Followers of #mathchat and #scichat may be wondering what this #anyqs hashtag is that people seem to be tweeting about. Dan Meyer’s at it again! For anyone who hasn’t heard of Dan (), here’s his much-viewed TEDxNYED talk. He started off WCYDWT and the #WCYDWT hashtag, which he vigorously tries to defend as a brand. That is an abbreviation of “What can you do with this?” – the prompting of “How much, how big, how long, how many…?” types of questions using a photograph or a video.
The #anyqs hashtag, which Dan launched on 5th May 2011, seems to me, at least, to be a refinement of the #WCYDWT idea. Dan’s follow-up post Dissents Of The Day: Danielson, Pickford, Scammell says:
The point of the #anyqs challenge is to evoke a perplexing situation so skillfully that the majority of your students will wonder the same question (whatever that is) and the rest of the class won’t find that question unnatural or uninteresting, even if it wasn’t the first question that struck them.
The ‘rules’ are much tighter than #WCYDWT – one picture or one video with a duration under 1 minute, viewers should respond with the first (mathematical) question that springs to mind. A few others have ‘jumped on the bandwagon’, I have set up my own pages to collect questions for myself, but this raises another question: “What do I do with all of the questions once I have collected them?”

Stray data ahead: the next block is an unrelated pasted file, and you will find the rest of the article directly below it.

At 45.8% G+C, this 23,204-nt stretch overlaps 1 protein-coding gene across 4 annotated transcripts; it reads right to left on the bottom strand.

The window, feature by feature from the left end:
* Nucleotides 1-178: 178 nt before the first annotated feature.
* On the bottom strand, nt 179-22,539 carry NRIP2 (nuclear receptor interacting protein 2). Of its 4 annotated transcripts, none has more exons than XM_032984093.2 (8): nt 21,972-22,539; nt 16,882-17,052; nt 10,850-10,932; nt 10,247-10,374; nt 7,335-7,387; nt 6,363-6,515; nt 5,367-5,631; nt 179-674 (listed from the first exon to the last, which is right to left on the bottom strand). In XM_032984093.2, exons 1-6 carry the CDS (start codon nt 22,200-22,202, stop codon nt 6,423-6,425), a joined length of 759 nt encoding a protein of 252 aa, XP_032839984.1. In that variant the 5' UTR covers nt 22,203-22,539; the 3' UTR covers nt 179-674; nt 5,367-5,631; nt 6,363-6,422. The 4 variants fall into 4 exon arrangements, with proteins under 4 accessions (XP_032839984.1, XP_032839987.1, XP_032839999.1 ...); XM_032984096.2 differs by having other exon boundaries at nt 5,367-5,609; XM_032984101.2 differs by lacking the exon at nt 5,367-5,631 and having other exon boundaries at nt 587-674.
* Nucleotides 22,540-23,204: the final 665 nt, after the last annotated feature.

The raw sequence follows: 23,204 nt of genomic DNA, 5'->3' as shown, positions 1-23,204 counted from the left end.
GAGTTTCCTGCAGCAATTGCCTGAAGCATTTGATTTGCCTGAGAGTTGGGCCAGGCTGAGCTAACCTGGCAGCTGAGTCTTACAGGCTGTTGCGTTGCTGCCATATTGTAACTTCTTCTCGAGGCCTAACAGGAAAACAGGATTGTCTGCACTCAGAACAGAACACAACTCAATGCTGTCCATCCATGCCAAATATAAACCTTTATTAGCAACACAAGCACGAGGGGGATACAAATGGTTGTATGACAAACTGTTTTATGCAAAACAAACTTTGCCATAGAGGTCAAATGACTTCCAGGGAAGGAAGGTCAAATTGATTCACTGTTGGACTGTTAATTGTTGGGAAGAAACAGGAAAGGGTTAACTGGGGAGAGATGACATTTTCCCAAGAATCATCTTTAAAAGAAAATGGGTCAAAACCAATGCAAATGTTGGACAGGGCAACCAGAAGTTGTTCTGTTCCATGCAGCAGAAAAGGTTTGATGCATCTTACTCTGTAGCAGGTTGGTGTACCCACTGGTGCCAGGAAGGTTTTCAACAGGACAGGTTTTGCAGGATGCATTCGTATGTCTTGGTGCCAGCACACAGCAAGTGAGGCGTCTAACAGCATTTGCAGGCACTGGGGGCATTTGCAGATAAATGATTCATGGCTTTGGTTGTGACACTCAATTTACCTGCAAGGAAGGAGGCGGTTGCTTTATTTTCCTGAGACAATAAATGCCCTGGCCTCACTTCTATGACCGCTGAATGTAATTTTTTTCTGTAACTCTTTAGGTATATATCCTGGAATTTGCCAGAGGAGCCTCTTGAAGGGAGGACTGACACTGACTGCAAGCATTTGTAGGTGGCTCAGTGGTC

It seems to me there are two main approaches you could take, once you have first tested the visual prompt outside your class:
- Look at all of the questions and explore which can be answered, maybe choosing one or two to explore first or allow students to work on one or two of their choice from the full list; or
- If there is too much disparity in the range of questions, then the visual prompt needs to be revised so that only one (or maybe two) question(s) screams out to be answered.
The first approach is probably a return to the confusion or flapping about, the “excessive cognitive load resulting from a unfocused problem space” Dan refers to in his response to a question about the difference between #WCYDWT and #anyqs (comment 14). I suspect, judging by the comments, advice and friendly prods from Dan, that his intent is to adopt the second approach.
If (when!) I get approach two working myself, it could/should lead to the situation where my own students are making #anyqs challenges for each other, with me doing the friendly prodding and giving advice. If students can get caught up in designing these types of prompt, perhaps they’ll increase their awareness of the mathematics around them, and forget that maths lessons aren’t supposed to be fun… And if they don’t get to the stage where they can create their own challenges, maybe they’ll have fun doing mine… (ooh, did I just say fun again?)